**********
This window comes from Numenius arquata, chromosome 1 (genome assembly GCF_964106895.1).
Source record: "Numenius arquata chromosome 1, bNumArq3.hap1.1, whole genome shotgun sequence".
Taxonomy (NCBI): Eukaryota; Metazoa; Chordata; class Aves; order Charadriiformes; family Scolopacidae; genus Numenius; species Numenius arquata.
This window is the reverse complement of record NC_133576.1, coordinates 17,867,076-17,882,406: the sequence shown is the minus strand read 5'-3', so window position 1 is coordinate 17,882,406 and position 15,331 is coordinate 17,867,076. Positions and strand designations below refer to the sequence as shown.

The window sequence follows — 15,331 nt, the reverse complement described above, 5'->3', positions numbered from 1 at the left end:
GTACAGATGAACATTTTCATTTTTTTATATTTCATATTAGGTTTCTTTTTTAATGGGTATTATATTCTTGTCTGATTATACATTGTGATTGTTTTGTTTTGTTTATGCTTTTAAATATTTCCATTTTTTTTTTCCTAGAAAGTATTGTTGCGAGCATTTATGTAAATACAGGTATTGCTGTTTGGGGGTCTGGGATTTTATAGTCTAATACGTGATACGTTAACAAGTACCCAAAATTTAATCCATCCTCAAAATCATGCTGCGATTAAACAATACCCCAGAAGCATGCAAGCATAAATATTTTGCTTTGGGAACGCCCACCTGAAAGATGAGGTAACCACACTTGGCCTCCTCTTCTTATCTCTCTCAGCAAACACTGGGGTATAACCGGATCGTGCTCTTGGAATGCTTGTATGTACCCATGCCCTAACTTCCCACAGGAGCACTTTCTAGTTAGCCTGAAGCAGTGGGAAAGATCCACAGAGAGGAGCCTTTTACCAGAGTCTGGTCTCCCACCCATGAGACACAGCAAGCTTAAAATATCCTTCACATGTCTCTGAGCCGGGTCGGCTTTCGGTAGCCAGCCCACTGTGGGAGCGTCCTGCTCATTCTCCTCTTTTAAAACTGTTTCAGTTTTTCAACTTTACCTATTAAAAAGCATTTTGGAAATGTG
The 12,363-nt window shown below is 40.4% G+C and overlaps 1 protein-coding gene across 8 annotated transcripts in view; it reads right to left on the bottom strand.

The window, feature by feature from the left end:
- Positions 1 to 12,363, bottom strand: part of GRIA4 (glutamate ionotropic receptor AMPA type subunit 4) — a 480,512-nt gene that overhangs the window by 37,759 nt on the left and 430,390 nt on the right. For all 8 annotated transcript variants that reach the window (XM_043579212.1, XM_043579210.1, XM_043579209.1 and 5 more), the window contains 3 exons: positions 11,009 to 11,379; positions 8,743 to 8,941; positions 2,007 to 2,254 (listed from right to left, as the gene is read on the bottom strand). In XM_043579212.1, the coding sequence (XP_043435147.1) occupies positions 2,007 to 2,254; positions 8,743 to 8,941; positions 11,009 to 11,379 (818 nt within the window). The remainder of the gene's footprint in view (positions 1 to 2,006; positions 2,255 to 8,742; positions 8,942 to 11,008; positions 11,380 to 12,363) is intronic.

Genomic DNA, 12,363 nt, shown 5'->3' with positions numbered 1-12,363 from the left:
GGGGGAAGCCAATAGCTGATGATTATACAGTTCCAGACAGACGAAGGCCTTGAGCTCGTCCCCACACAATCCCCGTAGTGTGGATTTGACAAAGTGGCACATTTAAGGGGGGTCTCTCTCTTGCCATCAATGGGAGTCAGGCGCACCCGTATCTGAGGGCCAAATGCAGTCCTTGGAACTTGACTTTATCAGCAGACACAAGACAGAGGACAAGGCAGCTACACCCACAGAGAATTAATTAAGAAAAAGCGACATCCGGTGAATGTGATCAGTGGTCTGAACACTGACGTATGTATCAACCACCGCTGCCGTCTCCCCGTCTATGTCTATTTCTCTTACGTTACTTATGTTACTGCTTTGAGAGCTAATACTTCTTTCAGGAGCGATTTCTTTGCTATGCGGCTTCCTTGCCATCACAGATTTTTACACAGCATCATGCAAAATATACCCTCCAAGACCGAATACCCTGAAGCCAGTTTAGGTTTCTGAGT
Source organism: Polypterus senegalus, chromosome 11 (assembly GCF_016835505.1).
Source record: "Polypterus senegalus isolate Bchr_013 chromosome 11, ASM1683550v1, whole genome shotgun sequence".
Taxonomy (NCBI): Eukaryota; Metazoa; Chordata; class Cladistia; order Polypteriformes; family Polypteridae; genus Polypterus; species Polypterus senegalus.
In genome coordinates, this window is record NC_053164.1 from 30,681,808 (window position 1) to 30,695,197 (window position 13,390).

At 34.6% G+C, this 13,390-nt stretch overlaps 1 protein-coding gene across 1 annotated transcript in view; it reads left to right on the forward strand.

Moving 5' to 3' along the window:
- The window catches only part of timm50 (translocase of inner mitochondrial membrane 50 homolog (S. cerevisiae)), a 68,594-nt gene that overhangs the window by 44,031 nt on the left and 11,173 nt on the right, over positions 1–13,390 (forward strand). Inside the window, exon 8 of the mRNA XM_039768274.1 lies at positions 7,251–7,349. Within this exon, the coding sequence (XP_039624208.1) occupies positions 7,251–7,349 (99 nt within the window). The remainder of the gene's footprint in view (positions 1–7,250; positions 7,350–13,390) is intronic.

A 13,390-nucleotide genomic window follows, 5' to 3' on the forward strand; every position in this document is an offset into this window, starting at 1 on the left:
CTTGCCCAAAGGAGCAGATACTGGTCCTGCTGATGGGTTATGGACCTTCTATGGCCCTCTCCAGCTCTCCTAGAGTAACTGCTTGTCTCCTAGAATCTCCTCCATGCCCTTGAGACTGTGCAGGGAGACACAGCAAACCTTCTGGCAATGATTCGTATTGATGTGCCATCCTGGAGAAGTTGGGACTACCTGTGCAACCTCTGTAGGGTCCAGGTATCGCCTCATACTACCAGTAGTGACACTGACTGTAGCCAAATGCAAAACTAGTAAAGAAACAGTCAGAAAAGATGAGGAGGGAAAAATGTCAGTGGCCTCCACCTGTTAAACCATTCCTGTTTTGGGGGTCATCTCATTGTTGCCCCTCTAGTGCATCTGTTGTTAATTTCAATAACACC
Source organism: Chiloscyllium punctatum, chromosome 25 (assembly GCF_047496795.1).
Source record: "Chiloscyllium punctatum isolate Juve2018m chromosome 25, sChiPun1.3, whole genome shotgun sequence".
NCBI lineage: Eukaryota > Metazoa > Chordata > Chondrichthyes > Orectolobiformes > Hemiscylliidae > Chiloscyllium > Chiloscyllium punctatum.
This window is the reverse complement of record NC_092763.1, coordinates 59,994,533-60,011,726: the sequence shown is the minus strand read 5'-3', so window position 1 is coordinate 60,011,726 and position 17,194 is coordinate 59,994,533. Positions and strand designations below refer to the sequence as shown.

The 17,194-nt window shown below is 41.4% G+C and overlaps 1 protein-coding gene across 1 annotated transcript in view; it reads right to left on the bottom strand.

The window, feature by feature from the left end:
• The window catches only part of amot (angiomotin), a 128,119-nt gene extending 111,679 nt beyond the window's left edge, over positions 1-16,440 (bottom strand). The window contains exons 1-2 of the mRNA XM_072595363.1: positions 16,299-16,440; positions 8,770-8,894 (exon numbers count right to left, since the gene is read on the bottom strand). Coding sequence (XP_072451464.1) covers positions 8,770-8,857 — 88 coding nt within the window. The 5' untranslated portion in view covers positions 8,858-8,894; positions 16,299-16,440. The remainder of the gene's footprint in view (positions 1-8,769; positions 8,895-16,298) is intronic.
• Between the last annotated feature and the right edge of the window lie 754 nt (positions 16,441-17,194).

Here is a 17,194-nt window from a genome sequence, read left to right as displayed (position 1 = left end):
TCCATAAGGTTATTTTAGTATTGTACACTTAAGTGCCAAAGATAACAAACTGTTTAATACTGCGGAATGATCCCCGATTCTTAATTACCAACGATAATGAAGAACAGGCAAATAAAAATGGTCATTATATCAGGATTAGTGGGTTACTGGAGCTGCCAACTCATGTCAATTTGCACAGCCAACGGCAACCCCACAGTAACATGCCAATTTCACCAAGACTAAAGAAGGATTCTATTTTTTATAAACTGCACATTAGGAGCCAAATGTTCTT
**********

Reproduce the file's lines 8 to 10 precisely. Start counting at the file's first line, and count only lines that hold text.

The window, feature by feature from the left end:
- Positions 1 to 12,363, bottom strand: part of GRIA4 (glutamate ionotropic receptor AMPA type subunit 4) — a 480,512-nt gene that overhangs the window by 37,759 nt on the left and 430,390 nt on the right. For all 8 annotated transcript variants that reach the window (XM_043579212.1, XM_043579210.1, XM_043579209.1 and 5 more), the window contains 3 exons: positions 11,009 to 11,379; positions 8,743 to 8,941; positions 2,007 to 2,254 (listed from right to left, as the gene is read on the bottom strand). In XM_043579212.1, the coding sequence (XP_043435147.1) occupies positions 2,007 to 2,254; positions 8,743 to 8,941; positions 11,009 to 11,379 (818 nt within the window). The remainder of the gene's footprint in view (positions 1 to 2,006; positions 2,255 to 8,742; positions 8,942 to 11,008; positions 11,380 to 12,363) is intronic.

Genomic DNA, 12,363 nt, shown 5'->3' with positions numbered 1-12,363 from the left: